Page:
• ASIN: B0033HKCX2
  • Amazon Best Sellers Rank: #61,689 in Movies & TV (See Top 100 in Movies & TV)
  • Learn more about "Evening Primrose" on IMDb

Customer Reviews

Most Helpful Customer Reviews

52 of 57 people found the following review helpful By Neil Elliot on March 17, 2010
Format: DVD Verified Purchase
Years ago a friend had a video tape of EVENING PRIMROSE complete with commercial breaks, etc. Now THAT was a find. His copy was probably 4th generation, but as I had seen it on t.v. when it was first shown, there was a good memory to be strengthened by whatever I saw in this copy. If, indeed, the filmmakers have been able to remaster and clean up this incredible "horror story with music", I'll be a happy camper. To watch Tony Perkin's first official foray into the musical world (or was GREENWILLOW before this?)acts as a reminder of his multifaceted talents. And having run from the Nazis in the film of THE SOUND OF MUSIC, Charmian Carr finds herself in the clutches of the dark men. An excellent cast, terrific music and an important nod to Mr. Sondheims foundations.....

There are actually moments in the story where the music and the action bring about goosebumps and a pounding heart. Many have compared this John Collier story to the Twilight Zone 13TH FLOOR with Anne Francis, but I think it's much more frightening and sad, although the ending DOES allow the hero and the girl to become what they wished to be.

We've heard the music in many compilation albums, but now we can hear AND see the magic of this wonderfully mounted one act musical. Now, Collier estate, how about allowing a real stage presentation?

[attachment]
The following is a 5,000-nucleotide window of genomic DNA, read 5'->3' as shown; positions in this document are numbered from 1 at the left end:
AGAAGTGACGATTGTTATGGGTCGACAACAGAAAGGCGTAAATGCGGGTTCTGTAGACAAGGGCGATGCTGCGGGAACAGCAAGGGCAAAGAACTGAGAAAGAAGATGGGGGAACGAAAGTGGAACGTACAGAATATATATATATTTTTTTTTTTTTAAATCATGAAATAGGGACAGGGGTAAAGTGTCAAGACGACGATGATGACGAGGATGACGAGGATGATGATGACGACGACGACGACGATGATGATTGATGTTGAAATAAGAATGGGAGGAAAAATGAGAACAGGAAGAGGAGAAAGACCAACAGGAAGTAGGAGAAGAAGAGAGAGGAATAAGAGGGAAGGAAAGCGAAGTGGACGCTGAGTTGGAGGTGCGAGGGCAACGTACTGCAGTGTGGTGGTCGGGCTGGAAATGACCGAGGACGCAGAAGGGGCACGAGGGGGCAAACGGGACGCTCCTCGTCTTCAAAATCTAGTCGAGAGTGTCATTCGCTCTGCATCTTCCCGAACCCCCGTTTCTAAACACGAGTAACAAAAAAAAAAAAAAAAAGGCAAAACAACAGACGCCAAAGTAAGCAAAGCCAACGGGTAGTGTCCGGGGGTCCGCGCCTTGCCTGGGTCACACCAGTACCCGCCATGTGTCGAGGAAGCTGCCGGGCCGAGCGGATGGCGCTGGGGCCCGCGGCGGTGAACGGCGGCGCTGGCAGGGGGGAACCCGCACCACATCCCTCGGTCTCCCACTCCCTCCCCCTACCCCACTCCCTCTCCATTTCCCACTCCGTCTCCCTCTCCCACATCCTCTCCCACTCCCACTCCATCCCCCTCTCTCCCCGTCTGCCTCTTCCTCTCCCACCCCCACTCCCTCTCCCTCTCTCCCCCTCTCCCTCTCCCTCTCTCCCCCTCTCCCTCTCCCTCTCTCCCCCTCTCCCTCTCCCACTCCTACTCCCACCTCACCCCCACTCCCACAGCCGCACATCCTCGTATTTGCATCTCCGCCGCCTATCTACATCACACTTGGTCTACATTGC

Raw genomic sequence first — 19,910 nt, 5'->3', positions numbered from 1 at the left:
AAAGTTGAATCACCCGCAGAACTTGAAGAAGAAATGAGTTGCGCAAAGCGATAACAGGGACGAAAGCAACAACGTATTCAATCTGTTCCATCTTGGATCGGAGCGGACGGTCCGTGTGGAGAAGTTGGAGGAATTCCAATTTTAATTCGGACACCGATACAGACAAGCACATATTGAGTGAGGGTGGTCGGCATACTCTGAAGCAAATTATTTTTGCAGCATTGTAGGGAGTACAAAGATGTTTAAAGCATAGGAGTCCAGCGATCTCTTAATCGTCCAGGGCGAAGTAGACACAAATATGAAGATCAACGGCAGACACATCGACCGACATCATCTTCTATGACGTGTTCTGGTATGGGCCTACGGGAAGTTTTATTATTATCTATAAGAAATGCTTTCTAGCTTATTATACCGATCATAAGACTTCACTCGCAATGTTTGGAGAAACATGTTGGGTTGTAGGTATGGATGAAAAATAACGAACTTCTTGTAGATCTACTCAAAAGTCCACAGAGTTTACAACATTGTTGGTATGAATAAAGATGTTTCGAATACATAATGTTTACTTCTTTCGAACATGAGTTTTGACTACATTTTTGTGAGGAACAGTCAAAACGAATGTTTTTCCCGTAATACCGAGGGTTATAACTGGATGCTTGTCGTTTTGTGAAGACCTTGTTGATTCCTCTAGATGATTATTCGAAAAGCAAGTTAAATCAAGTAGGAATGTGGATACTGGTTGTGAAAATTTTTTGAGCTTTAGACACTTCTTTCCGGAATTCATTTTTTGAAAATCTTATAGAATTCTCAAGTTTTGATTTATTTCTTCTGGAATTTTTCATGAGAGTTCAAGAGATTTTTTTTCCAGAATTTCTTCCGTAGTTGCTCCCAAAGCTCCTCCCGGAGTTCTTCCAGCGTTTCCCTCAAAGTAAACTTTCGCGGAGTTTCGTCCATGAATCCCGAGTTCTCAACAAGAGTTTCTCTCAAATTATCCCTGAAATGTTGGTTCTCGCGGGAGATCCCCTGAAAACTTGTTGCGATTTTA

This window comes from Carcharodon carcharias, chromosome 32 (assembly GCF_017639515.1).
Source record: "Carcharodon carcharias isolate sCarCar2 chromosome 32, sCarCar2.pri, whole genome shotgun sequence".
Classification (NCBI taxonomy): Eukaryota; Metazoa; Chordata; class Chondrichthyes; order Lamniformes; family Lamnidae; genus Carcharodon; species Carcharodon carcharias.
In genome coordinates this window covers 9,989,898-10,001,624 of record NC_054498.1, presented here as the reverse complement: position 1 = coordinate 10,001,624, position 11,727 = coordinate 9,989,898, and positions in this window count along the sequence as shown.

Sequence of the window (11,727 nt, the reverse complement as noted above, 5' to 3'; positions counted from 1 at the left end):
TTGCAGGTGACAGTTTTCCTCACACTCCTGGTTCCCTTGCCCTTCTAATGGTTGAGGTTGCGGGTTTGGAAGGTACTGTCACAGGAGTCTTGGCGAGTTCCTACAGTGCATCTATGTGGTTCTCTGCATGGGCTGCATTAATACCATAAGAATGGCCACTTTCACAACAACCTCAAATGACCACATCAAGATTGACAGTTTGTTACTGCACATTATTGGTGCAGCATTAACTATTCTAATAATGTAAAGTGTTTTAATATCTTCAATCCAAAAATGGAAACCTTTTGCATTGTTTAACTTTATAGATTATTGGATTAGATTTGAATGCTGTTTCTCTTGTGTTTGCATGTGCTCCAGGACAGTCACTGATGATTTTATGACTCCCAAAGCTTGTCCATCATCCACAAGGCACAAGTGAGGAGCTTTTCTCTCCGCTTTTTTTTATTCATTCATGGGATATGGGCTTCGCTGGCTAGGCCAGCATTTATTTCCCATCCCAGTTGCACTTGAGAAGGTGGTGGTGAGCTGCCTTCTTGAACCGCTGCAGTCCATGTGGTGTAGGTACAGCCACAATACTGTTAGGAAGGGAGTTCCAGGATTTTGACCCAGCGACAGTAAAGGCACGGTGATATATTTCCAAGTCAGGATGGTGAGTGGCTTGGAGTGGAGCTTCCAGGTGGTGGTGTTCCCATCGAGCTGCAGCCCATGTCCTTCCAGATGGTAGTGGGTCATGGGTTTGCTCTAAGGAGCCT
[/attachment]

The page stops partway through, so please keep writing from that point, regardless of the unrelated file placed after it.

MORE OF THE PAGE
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38 of 41 people found the following review helpful By L. Solomon on October 13, 2010
Format: DVD Verified Purchase
Quite a few decades ago, I was 17 years old and hanging out with my parents. STAGE 67 was, as I recall, a "summer replacement series".

There had been a few nicely done musicals for TV on this series, memorably a production of BRIGADOON with Robert Goulet and Peter Falk. My folks tuned in because the series was damn good television. We watched the broadcast on an enormous 17" B&W TV which was housed in an elaborate wooden console.

I do not recall if this was a taped production or live. I'll assume it was taped on 2" quad videotape which was state of the art at the time. But enough of TV 101.

The production lured me in and captivated. An early Sondheim fan, I found the music as haunting as the subject matter. It was the most sophisticated theatre broadcast I had ever seen.

For years I searched for a soundtrack recording. Later I searched for a VHS release. Around 2005, I "googled" (not sure if they were around yet) a search. I had long since forgotten the title and even considered that it might just have been a figment of my imagination.

Cross-referenceing Sondheim and TV, I got a title- EVENING PRIMROSE. Alas, I could find nothing more than a footnote- nary a script or production notes. I did learn that it was viewable at The Museum of Broadcasting. It remained one of those NYC visits I meant to do but never got around to. I'm a native New Yorker and I've never been to the Statue of Liberty.

A year ago I Googled again, and got a YOUTUBE link. I was delighted to find a few musical scenes. I realized that my obsession with this TV production was well founded. A complete air check still could not be found.

Yesterday I learned that a DVD was to be released from Amazon. I couldn't click fast enough.

Why all the hubub?
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18 of 18 people found the following review helpful By James Morris on October 28, 2010